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Self-Knowledge • Behaviours

Work Outs For Our Minds

We’re used to the idea that gyms are places we might go to do exercises to improve our bodies. What’s less familiar is that certain of these exercises might be performed in a spirit that can address distinct problems in our minds.

We know in theory that our minds have a habit of sending issues that they can’t quite process or address down into our bodies. When a relationship gets filled with a degree of resentment that can’t be admitted to, we may find ourselves with grave tension in our lower back. If we are the offspring of a parent who enrages us by never listening, our shoulders may end up rigid and pulled up towards our necks. A sense of being unlovable and shameful may evade our conscious notice but inspire a stooped posture and a curved spine. A lack of confidence in our right to complain can manifest itself in a stiffness in our hamstrings.

The professionals that we appoint to help us seem – despite themselves – to miss a lot of these connections. Gym instructors are seldom overly interested in the mental states that might lie upstream from a physical condition; they will still primarily think of us as suffering from ‘a lower back problem’, not (perhaps) ‘a lower-back-inspired-by-an-avoidantly-attached-partner-problem.’ Or they will notice that we have ‘a stooped posture problem’; they aren’t so much on the look out for a ‘stooped-posture-generated-by-a-lack-of-esteem-from-a-parent-problem.’

Similarly psychotherapists, though they know a lot in theory about mind-body connections, may notice that someone sits rather awkwardly in their chair and might connect this up with what they know of their early years. But, within the confines of a standard consulting room, it is hard to do very much more than point out the matter with gentle words.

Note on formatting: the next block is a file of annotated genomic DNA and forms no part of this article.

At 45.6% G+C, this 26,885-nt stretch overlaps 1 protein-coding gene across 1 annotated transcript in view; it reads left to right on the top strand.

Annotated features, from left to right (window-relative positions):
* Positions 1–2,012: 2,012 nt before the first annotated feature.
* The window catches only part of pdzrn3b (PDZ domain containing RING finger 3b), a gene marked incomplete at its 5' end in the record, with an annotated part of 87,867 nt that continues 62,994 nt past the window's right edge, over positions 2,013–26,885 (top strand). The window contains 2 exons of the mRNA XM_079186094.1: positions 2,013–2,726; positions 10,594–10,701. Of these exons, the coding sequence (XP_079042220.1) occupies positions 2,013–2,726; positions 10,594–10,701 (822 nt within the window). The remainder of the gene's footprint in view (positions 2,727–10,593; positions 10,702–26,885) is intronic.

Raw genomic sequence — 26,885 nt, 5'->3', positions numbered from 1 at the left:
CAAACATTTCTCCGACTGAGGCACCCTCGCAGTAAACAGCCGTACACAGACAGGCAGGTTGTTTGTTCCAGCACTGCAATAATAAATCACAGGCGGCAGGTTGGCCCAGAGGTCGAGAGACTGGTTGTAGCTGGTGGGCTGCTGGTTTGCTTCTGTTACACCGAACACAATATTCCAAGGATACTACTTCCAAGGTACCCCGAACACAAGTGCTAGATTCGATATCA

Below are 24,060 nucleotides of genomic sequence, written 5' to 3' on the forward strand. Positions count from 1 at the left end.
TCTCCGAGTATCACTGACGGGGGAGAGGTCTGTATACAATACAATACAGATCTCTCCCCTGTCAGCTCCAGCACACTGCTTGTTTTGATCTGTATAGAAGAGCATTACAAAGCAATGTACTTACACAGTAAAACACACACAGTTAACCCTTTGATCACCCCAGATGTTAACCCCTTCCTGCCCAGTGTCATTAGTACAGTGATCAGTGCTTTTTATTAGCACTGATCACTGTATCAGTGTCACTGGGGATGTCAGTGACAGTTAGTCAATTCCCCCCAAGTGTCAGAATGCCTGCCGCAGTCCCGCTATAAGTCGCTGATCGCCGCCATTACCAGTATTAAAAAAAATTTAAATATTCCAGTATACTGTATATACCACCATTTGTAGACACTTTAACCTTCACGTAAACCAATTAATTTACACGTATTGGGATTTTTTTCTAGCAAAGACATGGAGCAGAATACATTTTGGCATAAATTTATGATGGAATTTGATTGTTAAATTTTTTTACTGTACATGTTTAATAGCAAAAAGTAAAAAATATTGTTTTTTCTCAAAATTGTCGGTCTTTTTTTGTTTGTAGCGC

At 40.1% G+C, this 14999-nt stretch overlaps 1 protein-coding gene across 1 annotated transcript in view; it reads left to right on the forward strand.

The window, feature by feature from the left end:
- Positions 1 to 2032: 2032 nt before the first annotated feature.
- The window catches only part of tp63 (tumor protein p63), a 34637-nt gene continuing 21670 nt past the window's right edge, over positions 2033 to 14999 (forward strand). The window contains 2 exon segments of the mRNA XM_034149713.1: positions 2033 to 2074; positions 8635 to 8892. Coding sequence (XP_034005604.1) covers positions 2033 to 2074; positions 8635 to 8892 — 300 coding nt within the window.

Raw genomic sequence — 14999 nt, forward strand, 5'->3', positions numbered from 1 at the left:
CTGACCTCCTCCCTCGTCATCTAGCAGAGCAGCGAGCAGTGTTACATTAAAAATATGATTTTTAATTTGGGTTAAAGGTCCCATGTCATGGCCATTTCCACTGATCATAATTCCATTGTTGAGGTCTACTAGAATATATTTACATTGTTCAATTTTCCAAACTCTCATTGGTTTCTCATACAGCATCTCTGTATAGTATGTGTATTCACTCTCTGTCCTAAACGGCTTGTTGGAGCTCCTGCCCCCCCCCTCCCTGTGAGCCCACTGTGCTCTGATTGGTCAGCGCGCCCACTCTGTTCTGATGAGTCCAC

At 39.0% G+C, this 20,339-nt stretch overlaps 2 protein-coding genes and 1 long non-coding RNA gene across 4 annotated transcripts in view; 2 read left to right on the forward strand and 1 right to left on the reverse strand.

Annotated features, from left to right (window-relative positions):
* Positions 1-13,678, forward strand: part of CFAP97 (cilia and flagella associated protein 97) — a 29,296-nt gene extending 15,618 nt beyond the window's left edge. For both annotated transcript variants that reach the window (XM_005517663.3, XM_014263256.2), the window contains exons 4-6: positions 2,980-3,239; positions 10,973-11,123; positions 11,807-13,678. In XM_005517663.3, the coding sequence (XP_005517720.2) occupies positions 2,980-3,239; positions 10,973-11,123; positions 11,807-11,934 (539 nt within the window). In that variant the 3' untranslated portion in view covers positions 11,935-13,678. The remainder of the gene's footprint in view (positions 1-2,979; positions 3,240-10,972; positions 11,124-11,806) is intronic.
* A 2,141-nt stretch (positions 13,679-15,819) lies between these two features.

Yet we can imagine performing exercises that would much more intentionally address the psychological issues that had been uncovered behind bodily ailments. This wouldn’t necessarily mean having to undertake unusual kinds of exercise, more often just consciously marrying up certain familiar ones with a fresh awareness of the psychological challenges that had made them especially necessary.

We might, for example, be motivated to strike a punching bag suspended from a gym ceiling with all the standard techniques but this time be uniting our physical movements with a sensitivity to our reserves of latent rage against a long dead father’s belittling ways; every time we struck the leather of the punching bag, we might hope to let some of the humiliation loose in order that we might henceforth be able to walk less apologetically through the world. Or we might stretch our limbs on a mat and at the same time summon up a vivid sense of how much in our past had forced us into a confined rigidity and how much we were seeking to correct a hampered mental state with extensive, fluid and cathartic physical movements.

People Meditating in a Yoga Class

We can imagine a new hybrid figure – a trainer versed in therapy or a therapist versed in exercise – who could get to know our minds and bodies at new depths and put us through targeted and blended workouts as a result.

We might in such a workout start by being guided to curl up tightly into a little ball, hugging our knees closely to ourselves, to reconnect up with our childlike selves that we might have a tendency to disavow at our cost. Thereafter, we might aim to throw off a feeling of inferiority to a sibling with a vigorous set of sweeping motions in our arms. And then we might embed a realisation that we are allowed to be content and make claims on others by doing a very fast circuit up a hill on a stationary bike.

It isn’t enough just to know intellectually that our bodies are the repositories of mental pain. We have to take this insight out to where it really counts. We need to start to articulate our limbs in such a way that they can send messages back to the minds that hampered them. We should learn to move in a way that says, implicitly, ‘enough of the sense of inferiority’ or ‘let’s overcome the feeling of restraint’. We should use physical equipment to help us articulate the message: ‘here is to a more assertive future’ or ‘there is nothing now to be afraid of’. Our gyms are waiting for us to explore their full potential as places to consider all that our minds have been unable to fix on their own and sent down into our bodies in the hope that they might there be noticed and healed.

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